Kaufman, S. R. (1988), Toward a Phenomenology of Boundaries in Medicine: Chronic Illness Experience in the Case of Stroke. Medical Anthropology Quarterly, 2: 338-354.
Kohrman, M. (2003), Why Am I Not Disabled? Making State Subjects, Making Statistics in Post-Mao China. Medical Anthropology Quarterly, 17: 5-24.
Murphy, R. F. (1987), The Body Silent. New York: Henry Holt and Company.
Rapp, R. (1988), Chromosomes and Communication: The Discourse of Genetic Counseling. Medical Anthropology Quarterly, 2: 143-157.
Sangaramoorthy, T. (2019), Liminal Living: Everyday Injury, Disability, and Instability among Migrant Mexican Women in Maryland’s Seafood Industry. Medical Anthropology Quarterly. Accepted Author Manuscript.
Scheper‐Hughes, N. and Lock, M. M. (1986), Speaking “Truth” to Illness: Metaphors, Reification, and a Pedagogy for Patients. Medical Anthropology Quarterly, 17: 137-140.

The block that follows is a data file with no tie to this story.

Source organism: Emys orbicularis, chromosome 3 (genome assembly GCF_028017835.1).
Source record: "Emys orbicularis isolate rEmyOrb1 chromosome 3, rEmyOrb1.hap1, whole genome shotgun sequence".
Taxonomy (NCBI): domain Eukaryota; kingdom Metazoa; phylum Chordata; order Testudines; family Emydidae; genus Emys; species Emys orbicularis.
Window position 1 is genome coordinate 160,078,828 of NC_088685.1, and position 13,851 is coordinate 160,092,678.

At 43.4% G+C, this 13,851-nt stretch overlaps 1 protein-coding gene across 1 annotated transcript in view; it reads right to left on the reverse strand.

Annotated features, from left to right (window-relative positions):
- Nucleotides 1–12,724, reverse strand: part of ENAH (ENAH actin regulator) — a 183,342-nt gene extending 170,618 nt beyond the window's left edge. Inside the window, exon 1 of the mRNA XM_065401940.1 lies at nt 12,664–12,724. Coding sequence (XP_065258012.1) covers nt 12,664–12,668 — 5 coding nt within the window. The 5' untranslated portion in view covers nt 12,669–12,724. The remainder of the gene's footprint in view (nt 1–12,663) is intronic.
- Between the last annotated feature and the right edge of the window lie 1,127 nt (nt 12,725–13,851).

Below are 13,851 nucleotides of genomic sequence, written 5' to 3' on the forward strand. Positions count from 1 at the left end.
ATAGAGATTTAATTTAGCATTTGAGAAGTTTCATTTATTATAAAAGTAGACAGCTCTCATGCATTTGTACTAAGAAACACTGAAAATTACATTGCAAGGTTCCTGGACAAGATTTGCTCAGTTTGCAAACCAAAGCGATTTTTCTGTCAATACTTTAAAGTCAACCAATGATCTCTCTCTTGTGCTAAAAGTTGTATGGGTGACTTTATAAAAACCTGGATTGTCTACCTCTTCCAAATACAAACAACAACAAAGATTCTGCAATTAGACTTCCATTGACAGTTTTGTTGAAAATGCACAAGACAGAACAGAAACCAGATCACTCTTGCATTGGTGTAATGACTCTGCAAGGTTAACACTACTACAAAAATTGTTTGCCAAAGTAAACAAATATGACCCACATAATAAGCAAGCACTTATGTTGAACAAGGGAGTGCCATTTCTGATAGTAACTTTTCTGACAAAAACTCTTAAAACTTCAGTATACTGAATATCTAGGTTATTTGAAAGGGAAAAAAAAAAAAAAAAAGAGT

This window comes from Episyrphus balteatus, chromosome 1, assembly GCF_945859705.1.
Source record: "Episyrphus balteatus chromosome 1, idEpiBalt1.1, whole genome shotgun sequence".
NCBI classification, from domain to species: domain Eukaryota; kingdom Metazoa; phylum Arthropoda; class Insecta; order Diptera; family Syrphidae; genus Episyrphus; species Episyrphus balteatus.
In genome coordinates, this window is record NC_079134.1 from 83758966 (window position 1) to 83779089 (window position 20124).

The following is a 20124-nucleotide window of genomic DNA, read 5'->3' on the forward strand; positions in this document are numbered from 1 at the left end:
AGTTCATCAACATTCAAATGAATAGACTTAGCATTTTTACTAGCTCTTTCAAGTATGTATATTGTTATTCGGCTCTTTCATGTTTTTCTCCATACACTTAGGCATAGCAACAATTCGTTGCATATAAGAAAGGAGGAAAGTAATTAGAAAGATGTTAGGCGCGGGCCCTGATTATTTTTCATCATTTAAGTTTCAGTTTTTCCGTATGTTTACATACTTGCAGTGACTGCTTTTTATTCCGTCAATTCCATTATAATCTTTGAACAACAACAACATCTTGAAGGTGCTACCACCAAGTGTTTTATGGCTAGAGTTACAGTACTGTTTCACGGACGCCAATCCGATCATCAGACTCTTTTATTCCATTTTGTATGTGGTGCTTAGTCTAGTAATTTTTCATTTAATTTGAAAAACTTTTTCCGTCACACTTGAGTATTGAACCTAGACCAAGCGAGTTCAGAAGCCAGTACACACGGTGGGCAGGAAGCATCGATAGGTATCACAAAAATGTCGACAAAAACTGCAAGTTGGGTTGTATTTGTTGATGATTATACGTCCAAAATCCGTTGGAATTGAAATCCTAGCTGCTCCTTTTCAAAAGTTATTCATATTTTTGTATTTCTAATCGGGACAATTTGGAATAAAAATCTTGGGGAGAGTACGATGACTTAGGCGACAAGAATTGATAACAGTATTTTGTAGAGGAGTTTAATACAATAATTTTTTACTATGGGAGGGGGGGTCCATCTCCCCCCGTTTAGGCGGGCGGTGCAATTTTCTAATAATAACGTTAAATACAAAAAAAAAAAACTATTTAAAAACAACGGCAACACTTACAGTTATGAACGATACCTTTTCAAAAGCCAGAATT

Segar, J. (1994), Negotiating Illness: Disability Grants and the Treatment of Epilepsy. Medical Anthropology Quarterly, 8: 282-298.
Shuttleworth, R. P. and Devva Kasntiz (2004), Stigma, Community, Ethnography: Joan Ablon’s Contribution to the Anthropology of Impairment‐Disability. Medical Anthropology Quarterly, 18: 139-161.
Thomas, G. M. (2016), An Elephant in the Consultation Room?: Configuring Down Syndrome in British Antenatal Care. Medical Anthropology Quarterly, 30: 238-258.
Reading The Archive, Issue 1 | Creating Disability, Creating Community: Disability in Medical Anthropology
Speaking “Truth” to Illness: Metaphors, Reification, and a Pedagogy for Patients | Nancy Scheper‐Hughes and Margaret M. Lock (1986)
The Body Silent. Robert F. Murphy | James Trostle (1988)
Toward a Phenomenology of Boundaries in Medicine: Chronic Illness Experience in the Case of Stroke | Sharon R. Kaufman (1988)